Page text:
19 Jun How to ream a label?
Our final objective is to have a single label, the typical one that we might find on any beer, water or soft drink bottle.
But in order to have a label in our hands, first we have to carry out an intermediate process, that of reaming. What is this about? In this post we’re going to discover what this is. Let’s go!
In the reaming process, the roll is cut into strips that are as wide as one label, making blocks of 1,250 units. An apparently simple process compared with the printing process, but one that has its peculiarities. Of course, always maintaining the highest level of quality.
The machines that are used for this process are called reamers and in Rieusset we work with 3 of them. As opposed to the printing machines, these are much smaller, measuring about 6 meters in length.
The reamers are basically made up of 4 parts that we are going to explain in detail:
The printed roll is placed in the unwinder of the machine.
The end of the paper roll is taken and fed through a set of rollers until it reaches the embosser. The purpose of the embosser is to make micro-perforations (small holes) on the entire surface of the paper. This process is called embossing.
To what end? The majority of the bottles from which we drink in bars go back to the same bottling plants, where they are reused to be filled again.
Obviously they must be completely cleaned before being filled with the new liquid; for this they are cleaned inside and out, and the old labels are removed.
In order to remove the labels, the bottles are put into vats containing caustic soda, and thanks to these micro-perforations the caustic soda can penetrate into the paper, which then makes the labels come off the bottles.
How is embossing done? Basically, the paper passes between a metal roller with special engraving and another one made of cardboard, where the first one applies a lot of pressure on the second one, making these micro-perforations over the entire width of the material.
How can you tell the difference between an embossed label and one that is not? It can be detected visually. Notice that on the embossed material you can see raised lines in relief.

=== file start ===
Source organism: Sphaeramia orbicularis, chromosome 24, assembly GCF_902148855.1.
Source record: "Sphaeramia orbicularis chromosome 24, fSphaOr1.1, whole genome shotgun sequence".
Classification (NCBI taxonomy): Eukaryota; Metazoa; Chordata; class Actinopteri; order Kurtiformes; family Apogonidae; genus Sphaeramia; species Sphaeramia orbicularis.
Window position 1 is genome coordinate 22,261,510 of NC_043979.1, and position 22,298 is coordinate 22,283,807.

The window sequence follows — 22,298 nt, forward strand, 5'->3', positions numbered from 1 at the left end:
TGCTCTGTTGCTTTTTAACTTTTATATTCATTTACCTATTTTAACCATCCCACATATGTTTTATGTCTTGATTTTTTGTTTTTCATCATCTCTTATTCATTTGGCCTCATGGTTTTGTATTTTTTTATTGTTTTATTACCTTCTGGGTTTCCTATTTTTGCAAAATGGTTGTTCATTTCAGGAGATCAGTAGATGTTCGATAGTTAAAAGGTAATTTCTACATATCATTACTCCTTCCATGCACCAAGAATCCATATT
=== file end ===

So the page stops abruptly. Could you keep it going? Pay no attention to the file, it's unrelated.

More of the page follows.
Which picture is of an embossed label?
That’s easy, it’s the second one!
2. Longitudinal cutting:
After having been embossed, the paper continues to move through the rollers and arrives at the longitudinal cutting area, i.e., where the excess material is eliminated from the ends with two circular blades. The surplus scrap (which is the white material that can be seen in the picture) is vacuumed up by special nozzles and sent to cages.
In this case, the paper is 600 mm wide and we have 6 labels that are 96 mm in height. If we multiply the 96 mm by 6 labels this gives us 576 mm, so there is 24 mm of surplus. This step is very important so that the strips all have the same length.
3. Transversal cutting:
Following the longitudinal cutting, a transversal cut is made to the paper by scissor-like blades, making strips. These scissors have to go very fast since these machines can make 100,000 cuts in one hour! That’s about 27 cuts per second!
The cutting system is made up of 4 blades anchored to a rotor* that turns, and a fixed blade on the machine. The cut is made when one of the rotor’s blades gets close to, almost touching, the fixed blade. In the following picture we can see the red rotor, with one of its 4 blades identified with the number 4, and the paper as it exits, cut into strips.
*The rotor is the moving part that turns thanks to a belt connected to an electric motor which gives it the necessary turning power.
Once the strips of labels start coming out of the machine, they are transported by a conveyor to the exit, where they are stacked into blocks of 1,250 strips. The conveyor is perforated and under it there is a vacuum that keeps the cut strips snugly adhered to the belt. Otherwise, with the speed of the cutting machine, the strips would go flying through the air.
The blocks of 1,250 strips accumulate on pallets and 10 layers of 10 blocks each are stacked. Or in other words, we have 750,000 Rieusset labels on one pallet! Depending on the number of labels ordered by the customer there will be more or fewer pallets.
And that’s all, we’re done with the reaming process. What do you think? Please don’t hesitate to comment any doubts that may have arisen; we will answer your questions!
In the next post we will tell you about the last process in the making of labels. We are almost ready to send them off!